Turkey’s Ritz-Carlton Residences are constructed with local materials

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South African architecture studio SAOTA chose to incorporate some sustainable features in its design for the new Ritz-Carlton Residences by Marriott International. Located in Bodrum, Turkey, the hotel used stone collected from the building site in its construction and native landscaping in its outdoor spaces.

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white and wood hotel with glass wall at base

The property is set on a 126,000-square-meter private peninsula in a coastal resort town surrounded by the stunning Aegean Sea and boasts the first standalone residences in the area. It has 74 private villas with 10 different design layout options to choose from; plans range from two to five bedrooms to options with a private heated swimming pool, a private landscaped garden, cabanas, sun terraces, a private pond at the entrance, a laundry room and an advanced entertainment room.

Related: Azulik, an eco-paradise in Tulum, celebrates the four natural elements

aerial view of hotel made up of various villas near beach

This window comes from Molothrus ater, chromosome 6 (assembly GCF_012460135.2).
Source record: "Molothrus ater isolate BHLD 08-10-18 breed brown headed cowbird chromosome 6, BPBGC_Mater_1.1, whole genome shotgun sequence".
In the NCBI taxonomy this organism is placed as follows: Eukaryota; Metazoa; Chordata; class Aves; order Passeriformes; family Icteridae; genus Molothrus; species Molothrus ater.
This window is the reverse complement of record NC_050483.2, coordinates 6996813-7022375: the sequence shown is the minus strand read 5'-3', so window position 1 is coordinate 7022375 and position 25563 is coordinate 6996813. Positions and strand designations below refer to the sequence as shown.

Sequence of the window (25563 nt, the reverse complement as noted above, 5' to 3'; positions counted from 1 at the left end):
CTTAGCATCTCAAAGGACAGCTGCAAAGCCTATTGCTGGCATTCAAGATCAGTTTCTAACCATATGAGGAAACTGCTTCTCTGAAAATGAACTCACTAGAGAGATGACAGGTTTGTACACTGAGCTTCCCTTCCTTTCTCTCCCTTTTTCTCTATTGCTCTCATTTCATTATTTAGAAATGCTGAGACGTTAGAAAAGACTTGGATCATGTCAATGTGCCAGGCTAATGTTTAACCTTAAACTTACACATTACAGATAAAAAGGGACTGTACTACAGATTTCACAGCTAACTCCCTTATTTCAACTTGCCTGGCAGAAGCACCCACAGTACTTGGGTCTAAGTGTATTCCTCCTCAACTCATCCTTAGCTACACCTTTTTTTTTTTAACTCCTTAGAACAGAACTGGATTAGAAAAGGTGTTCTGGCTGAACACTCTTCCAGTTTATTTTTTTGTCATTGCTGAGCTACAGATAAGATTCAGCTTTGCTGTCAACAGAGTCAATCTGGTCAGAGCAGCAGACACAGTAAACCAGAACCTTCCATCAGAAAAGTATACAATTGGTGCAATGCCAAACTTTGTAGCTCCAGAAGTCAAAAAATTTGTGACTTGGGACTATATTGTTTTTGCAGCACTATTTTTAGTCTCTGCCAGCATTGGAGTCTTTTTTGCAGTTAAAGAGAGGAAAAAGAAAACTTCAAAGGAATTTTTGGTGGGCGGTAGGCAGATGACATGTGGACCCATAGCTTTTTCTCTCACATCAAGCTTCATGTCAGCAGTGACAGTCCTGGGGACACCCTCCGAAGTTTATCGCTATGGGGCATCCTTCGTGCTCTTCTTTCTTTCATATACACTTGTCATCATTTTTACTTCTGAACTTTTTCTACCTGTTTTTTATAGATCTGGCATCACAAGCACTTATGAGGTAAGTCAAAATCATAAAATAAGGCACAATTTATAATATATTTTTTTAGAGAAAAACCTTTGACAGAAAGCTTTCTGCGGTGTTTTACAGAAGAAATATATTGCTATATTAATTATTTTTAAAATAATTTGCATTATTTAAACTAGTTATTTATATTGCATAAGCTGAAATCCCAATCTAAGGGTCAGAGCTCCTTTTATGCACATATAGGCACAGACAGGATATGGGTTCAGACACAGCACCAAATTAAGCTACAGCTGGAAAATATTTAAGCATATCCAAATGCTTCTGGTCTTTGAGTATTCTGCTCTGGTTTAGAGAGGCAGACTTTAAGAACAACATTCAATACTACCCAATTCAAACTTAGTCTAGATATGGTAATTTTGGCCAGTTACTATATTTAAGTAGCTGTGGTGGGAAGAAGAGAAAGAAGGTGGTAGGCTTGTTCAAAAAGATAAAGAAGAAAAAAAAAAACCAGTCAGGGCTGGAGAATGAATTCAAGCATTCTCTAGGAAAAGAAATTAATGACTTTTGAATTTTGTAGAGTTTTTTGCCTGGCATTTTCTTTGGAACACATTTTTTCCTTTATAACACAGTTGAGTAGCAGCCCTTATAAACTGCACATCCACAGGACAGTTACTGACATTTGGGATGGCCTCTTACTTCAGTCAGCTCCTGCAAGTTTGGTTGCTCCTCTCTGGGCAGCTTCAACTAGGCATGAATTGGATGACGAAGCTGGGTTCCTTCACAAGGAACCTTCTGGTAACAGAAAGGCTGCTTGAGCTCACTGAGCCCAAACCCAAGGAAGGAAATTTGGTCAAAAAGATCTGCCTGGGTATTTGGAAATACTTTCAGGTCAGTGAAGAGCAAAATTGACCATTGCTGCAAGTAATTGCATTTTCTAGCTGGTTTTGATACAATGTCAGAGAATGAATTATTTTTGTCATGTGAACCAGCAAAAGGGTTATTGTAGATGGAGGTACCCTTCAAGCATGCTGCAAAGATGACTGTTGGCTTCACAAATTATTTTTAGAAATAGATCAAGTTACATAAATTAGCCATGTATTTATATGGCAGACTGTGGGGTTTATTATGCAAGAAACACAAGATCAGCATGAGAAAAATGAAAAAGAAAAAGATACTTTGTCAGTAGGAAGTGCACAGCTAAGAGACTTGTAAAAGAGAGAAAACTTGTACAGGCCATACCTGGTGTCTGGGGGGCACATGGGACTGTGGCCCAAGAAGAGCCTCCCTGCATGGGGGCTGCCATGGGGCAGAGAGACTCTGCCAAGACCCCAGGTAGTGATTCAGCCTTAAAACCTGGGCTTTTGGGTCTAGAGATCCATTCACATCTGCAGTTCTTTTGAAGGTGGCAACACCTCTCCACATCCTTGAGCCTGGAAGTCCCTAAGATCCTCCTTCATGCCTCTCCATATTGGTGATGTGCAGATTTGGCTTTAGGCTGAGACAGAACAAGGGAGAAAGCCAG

white villa with wood patterned screen over windows

According to the designers, the overall aesthetic is “a contemporary interpretation of traditional vernacular.” They hoped to align the design with the architectural and environmental characteristics of the area, which is known for its castles and museums. The plan goes even further by utilizing specific materials excavated from the building site itself in order to save emissions from transportation. Specifically, the team used stone from the site for construction and even highlighted native plants in the outdoor green spaces.

gray furniture on wood patio connected to white and wood villa
lounge chairs in front of private pool next to villa

“Rather than expressing the forms as visually dominant white cubes in the landscape, the buildings’ masses are articulated by materials to break down the visual impact of the overall form,” the designers explained in a press release. “The design comprises strong rectilinear forms, carefully proportioned to create an overall harmonious aesthetic.” Not only do the massive stone walls improve energy efficiency throughout the buildings, but they also reduce noise transfer and moderate heat gain as well.

villa with glass walls lit from within at dusk
gray and white patio furniture next to villa with glass walls

Additionally, each villa is designed with the region’s climate in mind, with consideration of outdoor spaces and living areas dependent on the direction of the wind. Living rooms open up to outdoor terraces and follow the site’s natural topography to provide sweeping views. The private peninsula offers residents the opportunity to live more isolated from the outside world while providing luxurious amenities like secluded beaches, kids’ clubs, restaurants, fitness centers, a residence concierge, a spa, business facilities and more.

+ SAOTA

Images via SAOTA



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